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Maternal, Infant, and Child Health

Preterm (premature) birth, which is a live birth before 37 weeks gestation, is one of the most pressing challenges to maternal, infant, and child health in the United States. Preterm babies can face lifelong disabilities and are at higher risk of death during their first few days of life. Improving birth outcomes can enable children to reach their full potential.

Preterm Birth Rate by Race and Ethnicity

The proportion of preterm live births delivered to black non-Hispanic mothers was 16.3% in 2013, more than one and a half times the rate experienced by Asian or Pacific Islander mothers (10.2%).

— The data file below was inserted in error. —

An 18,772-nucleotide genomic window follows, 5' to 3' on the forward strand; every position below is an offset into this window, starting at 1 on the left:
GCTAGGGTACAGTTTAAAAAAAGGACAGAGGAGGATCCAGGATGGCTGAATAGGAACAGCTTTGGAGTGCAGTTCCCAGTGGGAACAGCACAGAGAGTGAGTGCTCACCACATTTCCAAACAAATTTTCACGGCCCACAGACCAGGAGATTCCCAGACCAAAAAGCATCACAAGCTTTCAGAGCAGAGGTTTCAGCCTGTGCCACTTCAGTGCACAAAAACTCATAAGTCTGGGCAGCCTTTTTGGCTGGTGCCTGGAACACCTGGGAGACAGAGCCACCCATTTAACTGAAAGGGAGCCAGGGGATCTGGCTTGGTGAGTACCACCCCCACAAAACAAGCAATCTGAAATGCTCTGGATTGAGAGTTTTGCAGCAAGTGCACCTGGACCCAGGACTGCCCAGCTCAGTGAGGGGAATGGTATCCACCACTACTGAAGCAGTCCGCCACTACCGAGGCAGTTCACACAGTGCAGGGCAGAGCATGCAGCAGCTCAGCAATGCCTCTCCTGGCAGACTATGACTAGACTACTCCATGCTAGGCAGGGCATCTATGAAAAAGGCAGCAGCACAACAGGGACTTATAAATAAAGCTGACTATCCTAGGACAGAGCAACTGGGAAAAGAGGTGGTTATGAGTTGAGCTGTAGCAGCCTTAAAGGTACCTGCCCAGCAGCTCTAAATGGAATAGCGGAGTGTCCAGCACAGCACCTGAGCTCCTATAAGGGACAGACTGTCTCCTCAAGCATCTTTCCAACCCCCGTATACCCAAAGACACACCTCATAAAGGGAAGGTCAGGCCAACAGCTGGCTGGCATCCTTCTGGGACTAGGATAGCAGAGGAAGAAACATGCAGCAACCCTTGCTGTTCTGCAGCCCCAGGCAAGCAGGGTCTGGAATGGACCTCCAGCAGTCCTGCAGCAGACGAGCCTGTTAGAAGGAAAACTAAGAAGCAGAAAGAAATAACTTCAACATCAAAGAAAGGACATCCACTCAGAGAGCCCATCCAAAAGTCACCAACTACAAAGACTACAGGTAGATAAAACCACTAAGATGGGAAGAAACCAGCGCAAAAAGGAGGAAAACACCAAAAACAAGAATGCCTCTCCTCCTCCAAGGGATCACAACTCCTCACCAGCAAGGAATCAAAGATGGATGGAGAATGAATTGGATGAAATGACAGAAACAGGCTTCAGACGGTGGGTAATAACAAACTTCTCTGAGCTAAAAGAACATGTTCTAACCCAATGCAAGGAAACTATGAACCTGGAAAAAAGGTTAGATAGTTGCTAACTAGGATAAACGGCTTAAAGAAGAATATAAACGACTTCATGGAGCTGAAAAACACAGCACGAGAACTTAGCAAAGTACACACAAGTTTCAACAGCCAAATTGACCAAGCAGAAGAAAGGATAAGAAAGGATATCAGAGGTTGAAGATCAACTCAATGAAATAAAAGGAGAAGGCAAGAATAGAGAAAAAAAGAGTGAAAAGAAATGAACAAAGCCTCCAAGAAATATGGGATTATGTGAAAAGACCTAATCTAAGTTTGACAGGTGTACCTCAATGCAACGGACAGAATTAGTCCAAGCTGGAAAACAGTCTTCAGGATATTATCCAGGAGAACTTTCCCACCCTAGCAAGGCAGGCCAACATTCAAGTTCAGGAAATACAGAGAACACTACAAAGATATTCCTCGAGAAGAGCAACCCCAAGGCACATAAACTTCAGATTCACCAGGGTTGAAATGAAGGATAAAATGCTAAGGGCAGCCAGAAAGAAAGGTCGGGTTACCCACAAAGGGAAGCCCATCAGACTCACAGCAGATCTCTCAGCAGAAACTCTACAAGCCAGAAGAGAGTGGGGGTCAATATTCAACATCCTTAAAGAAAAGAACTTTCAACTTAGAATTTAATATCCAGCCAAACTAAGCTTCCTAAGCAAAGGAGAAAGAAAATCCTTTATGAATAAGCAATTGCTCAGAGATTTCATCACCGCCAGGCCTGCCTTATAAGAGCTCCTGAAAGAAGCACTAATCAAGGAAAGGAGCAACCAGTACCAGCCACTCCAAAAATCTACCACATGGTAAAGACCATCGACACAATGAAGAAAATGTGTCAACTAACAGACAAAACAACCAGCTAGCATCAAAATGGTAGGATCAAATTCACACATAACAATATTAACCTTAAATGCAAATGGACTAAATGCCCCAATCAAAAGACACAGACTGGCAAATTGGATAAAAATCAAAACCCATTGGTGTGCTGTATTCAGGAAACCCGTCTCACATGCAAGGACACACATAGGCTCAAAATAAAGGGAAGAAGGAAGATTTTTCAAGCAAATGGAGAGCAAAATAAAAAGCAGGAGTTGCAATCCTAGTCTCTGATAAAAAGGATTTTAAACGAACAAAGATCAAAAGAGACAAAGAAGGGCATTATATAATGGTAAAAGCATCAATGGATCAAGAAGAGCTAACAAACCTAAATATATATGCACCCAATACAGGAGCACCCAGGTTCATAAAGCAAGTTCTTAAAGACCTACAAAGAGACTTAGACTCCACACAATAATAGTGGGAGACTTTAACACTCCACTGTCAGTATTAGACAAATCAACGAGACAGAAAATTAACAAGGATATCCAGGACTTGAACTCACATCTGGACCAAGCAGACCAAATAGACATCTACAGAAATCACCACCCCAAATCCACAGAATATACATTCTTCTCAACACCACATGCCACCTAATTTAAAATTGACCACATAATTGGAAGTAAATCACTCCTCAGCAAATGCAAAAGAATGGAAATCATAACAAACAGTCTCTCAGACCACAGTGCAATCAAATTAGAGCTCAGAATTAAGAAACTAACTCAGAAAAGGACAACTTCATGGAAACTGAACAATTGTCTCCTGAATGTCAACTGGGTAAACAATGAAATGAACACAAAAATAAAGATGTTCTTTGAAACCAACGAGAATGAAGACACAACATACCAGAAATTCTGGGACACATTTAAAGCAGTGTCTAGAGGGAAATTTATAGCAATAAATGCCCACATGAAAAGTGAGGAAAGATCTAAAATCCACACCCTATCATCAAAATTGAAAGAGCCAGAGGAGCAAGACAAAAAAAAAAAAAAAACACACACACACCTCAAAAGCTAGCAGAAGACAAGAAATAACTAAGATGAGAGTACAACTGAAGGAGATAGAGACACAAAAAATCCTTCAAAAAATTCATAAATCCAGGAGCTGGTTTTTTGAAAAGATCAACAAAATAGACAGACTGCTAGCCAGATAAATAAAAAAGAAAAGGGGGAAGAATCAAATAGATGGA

• Black, non-Hispanic mothers: 16.3%
  • American Indian or Alaska Native mothers: 13.1%
  • Hispanic mothers: 11.3%
  • White, non-Hispanic mothers: 10.2%
  • Asian or Pacific Islander mothers: 10.2%

Data source: National Vital Statistics System-Natality (NVSS-N), CDC/NCHS.

Healthy People 2020 Targets

Preterm Births

In 2013, 11.4% of live births were preterm.

  • Most recent: 11.4%
  • 2020 Target: 11.4%
  • Target has been met.

Data source: National Vital Statistics System-Natality (NVSS-N), CDC/NCHS.

Infant Deaths

In 2013, 6.0 infant deaths per 1,000 live births occurred within the first year of life.

  • Most recent: 6.0%
  • 2020 Target: 6.0%
  • Target has been met.

Data source: Linked Birth/Infant Death Data Set, CDC/NCHS.